sighed when helping me up from my knees, but I had the last laugh when he sat
down in the mud!
the way back to Homer.None of us
could quite get those grins off our faces.From L to R: Marion, Pieter (a Swede who also flew in our
plane), me, Heinz, and kneeling, Norbert.
The sunset on the flight
poor guy who had to clean out our plane - Heinz’s seat.
Teresa will kill me
if I get that much mud on the car seat!Careful, Marion, this
is a G-rated blog.
Day four in Homer and we hopped on a water taxi and rode
across the bay to Kachemak Bay State Park and the Glacier Lake Trail.This popular hike crosses flat terrain
before winding through stands of cottonwood and spruce.Along the way the trail intersects with
the Grewingk Glacier Trail.We took
the Grewingk Trail for around a mile just to ride the Grewingk Creek Tram.The tram is a hand-operated cable car
crossing the creek.
The Grewingk Creek Tram
Norbert helping bring the tram
to our side of the creek.
Content with our achievement, we doubled back to the Glacier
Lake Trail and continued on our way to the broad, open beaches of Grewingk
Glacier Lake.Beautiful and
peaceful, this is a wonderful place to stop, eat lunch, and relax for a
Relaxing over lunch at Grenwingk Glacier.
berries along the path.Nice to
look at, but not to eat.
Marion playing wood nymph.
Hiking back to the beach for our
ride to Homer.
Too, our taxi, picking us up at the end of the day.
Too soon it was time to travel north out of Homer. We headed for the town of Palmer, and
the AlaskaState Fair. In 1935 the U.S. government offered homesteads in the
Matanuska Valley. A farming colony
was established with the intent of opening up Alaska, providing food to the
military in case of war, and giving families a fresh start. A total of 203 families from Michigan,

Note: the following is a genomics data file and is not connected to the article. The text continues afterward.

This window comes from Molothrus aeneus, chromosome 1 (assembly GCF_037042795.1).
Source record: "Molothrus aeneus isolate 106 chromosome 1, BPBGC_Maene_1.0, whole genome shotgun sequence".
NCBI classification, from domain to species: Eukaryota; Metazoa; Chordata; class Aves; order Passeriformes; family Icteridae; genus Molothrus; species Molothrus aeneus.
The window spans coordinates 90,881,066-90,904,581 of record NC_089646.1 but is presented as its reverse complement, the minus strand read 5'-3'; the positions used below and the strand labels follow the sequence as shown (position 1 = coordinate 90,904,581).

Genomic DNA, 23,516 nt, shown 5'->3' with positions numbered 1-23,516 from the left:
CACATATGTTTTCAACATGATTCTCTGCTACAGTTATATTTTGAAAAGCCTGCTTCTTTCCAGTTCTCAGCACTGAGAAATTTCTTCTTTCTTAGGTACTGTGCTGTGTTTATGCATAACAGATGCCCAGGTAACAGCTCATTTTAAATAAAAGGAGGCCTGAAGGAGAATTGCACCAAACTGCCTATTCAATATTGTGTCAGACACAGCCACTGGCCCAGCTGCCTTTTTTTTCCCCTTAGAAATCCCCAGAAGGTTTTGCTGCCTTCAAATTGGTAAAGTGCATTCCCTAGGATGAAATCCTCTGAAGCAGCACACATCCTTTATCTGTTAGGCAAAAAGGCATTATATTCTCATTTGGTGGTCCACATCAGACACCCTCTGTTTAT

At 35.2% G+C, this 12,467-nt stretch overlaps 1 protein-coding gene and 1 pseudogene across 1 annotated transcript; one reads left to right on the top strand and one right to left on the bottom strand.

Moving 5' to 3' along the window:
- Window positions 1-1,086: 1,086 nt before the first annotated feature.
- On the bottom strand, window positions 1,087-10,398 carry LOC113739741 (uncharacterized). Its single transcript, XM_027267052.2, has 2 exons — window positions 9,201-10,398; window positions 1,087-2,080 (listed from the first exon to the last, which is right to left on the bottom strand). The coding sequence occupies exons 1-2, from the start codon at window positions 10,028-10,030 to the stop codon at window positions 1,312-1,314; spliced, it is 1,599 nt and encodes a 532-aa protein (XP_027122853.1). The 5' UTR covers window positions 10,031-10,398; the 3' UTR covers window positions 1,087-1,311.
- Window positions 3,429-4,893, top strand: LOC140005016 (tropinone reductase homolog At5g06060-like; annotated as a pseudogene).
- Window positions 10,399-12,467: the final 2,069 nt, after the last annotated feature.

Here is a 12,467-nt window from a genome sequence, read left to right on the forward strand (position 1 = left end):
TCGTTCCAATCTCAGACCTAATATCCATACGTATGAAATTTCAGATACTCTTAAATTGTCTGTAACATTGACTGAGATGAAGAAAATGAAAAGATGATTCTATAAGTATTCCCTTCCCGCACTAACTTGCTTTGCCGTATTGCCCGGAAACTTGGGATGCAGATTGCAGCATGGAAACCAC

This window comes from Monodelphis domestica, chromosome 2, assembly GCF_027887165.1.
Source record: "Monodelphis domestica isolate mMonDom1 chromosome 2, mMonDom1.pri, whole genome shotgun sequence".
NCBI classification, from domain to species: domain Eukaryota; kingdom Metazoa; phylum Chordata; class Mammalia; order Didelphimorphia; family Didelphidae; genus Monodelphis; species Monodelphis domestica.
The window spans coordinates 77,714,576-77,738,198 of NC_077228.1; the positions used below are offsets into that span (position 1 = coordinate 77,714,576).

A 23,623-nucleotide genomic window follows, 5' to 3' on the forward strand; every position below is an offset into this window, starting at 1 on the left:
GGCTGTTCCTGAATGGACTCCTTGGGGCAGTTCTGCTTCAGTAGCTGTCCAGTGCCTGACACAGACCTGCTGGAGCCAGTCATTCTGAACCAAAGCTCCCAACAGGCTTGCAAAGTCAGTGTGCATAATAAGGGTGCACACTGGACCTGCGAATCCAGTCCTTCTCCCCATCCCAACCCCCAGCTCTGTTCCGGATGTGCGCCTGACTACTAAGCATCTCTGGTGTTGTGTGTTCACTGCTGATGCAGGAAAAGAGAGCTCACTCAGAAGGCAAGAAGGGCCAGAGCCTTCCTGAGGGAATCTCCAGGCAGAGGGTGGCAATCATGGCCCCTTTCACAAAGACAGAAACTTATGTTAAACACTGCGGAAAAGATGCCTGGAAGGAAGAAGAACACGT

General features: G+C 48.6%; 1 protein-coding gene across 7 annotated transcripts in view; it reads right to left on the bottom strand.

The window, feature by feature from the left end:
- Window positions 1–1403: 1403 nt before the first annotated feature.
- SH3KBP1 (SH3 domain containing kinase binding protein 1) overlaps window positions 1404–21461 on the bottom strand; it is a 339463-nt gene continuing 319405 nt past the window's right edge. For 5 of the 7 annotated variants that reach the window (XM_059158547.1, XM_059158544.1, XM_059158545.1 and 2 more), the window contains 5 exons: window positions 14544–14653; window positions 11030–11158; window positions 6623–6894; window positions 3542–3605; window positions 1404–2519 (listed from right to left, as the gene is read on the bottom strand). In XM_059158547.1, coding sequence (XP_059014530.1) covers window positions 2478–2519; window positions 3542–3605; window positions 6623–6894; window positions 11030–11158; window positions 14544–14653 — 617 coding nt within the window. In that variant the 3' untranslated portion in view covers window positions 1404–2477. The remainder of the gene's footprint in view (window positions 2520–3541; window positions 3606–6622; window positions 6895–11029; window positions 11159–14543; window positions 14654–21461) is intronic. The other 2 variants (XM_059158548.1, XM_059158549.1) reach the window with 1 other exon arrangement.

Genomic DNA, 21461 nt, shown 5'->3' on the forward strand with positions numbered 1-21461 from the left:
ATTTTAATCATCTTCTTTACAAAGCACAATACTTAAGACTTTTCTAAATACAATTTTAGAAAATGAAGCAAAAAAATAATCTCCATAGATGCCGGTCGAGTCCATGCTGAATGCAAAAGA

Minnesota, Wisconsin, and Oklahoma were selected. Four years later, only 40% of those original colonists still
During their first year, the colonists constructed homes,
cleared fields, and started a town.By July 1936, they were ready for a celebration.The Matanuska Valley Fair Association
was formed and they held a four-day fair in September.The fair coincided with the opening of
the Knik River Bridge, which linked the city of Anchorage and the Valley by
road for the first time.This,
combined with the railroad, meant that people from all over the state could
attend the fair.That year’s
events included the crowning of the Fair Queen, a baby show, boxing matches,
horse races, dances, a rodeo, and hundreds of agricultural entries, including
giant cabbages, carrots, peas, and other vegetables.Annual fairs have been held in Palmer ever since.
The giant cabbage contest tradition began in 1941, when the
manager of the Alaska Railroad offered a $25 prize for the largest
cabbage.Max Sherrod of the
Matanuska Valley took the prize with a 23 pounder.By 2012, Palmer farmer Scott Robb set a new record for the
world’s heaviest cabbage at 138.25 pounds.Two new state records were set at the 2013 Fair: Dale
Marshall of Anchorage with an 89.25-inch-long gourd, and Kathleen Plouview of
Wasilla with a sunflower with a head width of 20 inches.
Pony ride at the fair.
lb. cabbage.This year’s Grand
Prize went to one at 117.95 lbs.
71.4 lb. rutabaga
How about almost 5 lbs. of carrot?
beautiful salmon, but who drank all the Crown Royal?
would have gotten my vote.
years of State Fair entries and a lifetime entrant number.
A budding "Alice" proudly holding the stuffed cat she made.
I’ve got lots more to tell you about, but will leave that
for my next (and probably last) posting from Alaska.Soon, I promise - I’ve already started it!Now, now, don’t whine Bert - it isn’t
So I’ll leave you with some of our friends of the day.
Jellyfish out of his
element (sorry, some puns are just too obvious to pass up).
The Daytona Speedway of
sand snails.These little guys can
really get some speed up.
that missed the tide.
Spruce Grouse along
the 7 Rivers Trail.
Marion’s friend – she
decided that seeing real bears from a bit more distance would be just fine.
browsing through a front yard in Homer.
Pups for sale napping
in the bed of a pickup.Who can
resist these little guys?